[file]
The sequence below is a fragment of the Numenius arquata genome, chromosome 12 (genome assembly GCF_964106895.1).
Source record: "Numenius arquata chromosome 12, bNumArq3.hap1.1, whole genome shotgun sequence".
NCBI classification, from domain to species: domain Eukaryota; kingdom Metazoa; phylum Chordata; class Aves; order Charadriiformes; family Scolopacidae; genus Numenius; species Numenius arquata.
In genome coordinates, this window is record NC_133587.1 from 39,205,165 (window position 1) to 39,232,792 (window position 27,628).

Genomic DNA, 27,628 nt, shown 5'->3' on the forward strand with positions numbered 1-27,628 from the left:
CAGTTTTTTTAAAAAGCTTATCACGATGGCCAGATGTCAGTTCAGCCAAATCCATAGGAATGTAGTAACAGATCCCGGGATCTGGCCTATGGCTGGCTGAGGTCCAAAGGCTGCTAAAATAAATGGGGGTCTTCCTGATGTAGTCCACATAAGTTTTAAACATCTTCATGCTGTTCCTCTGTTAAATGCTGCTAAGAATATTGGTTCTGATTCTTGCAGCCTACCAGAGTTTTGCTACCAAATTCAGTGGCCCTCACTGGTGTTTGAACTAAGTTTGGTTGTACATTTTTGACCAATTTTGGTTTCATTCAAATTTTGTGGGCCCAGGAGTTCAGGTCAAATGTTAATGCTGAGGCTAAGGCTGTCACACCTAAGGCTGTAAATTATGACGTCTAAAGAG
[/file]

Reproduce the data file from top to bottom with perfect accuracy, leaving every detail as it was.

The sequence below is a fragment of the Numenius arquata genome, chromosome 12 (genome assembly GCF_964106895.1).
Source record: "Numenius arquata chromosome 12, bNumArq3.hap1.1, whole genome shotgun sequence".
NCBI classification, from domain to species: domain Eukaryota; kingdom Metazoa; phylum Chordata; class Aves; order Charadriiformes; family Scolopacidae; genus Numenius; species Numenius arquata.
In genome coordinates, this window is record NC_133587.1 from 39,205,165 (window position 1) to 39,232,792 (window position 27,628).

Genomic DNA, 27,628 nt, shown 5'->3' on the forward strand with positions numbered 1-27,628 from the left:
CAGTTTTTTTAAAAAGCTTATCACGATGGCCAGATGTCAGTTCAGCCAAATCCATAGGAATGTAGTAACAGATCCCGGGATCTGGCCTATGGCTGGCTGAGGTCCAAAGGCTGCTAAAATAAATGGGGGTCTTCCTGATGTAGTCCACATAAGTTTTAAACATCTTCATGCTGTTCCTCTGTTAAATGCTGCTAAGAATATTGGTTCTGATTCTTGCAGCCTACCAGAGTTTTGCTACCAAATTCAGTGGCCCTCACTGGTGTTTGAACTAAGTTTGGTTGTACATTTTTGACCAATTTTGGTTTCATTCAAATTTTGTGGGCCCAGGAGTTCAGGTCAAATGTTAATGCTGAGGCTAAGGCTGTCACACCTAAGGCTGTAAATTATGACGTCTAAAGAG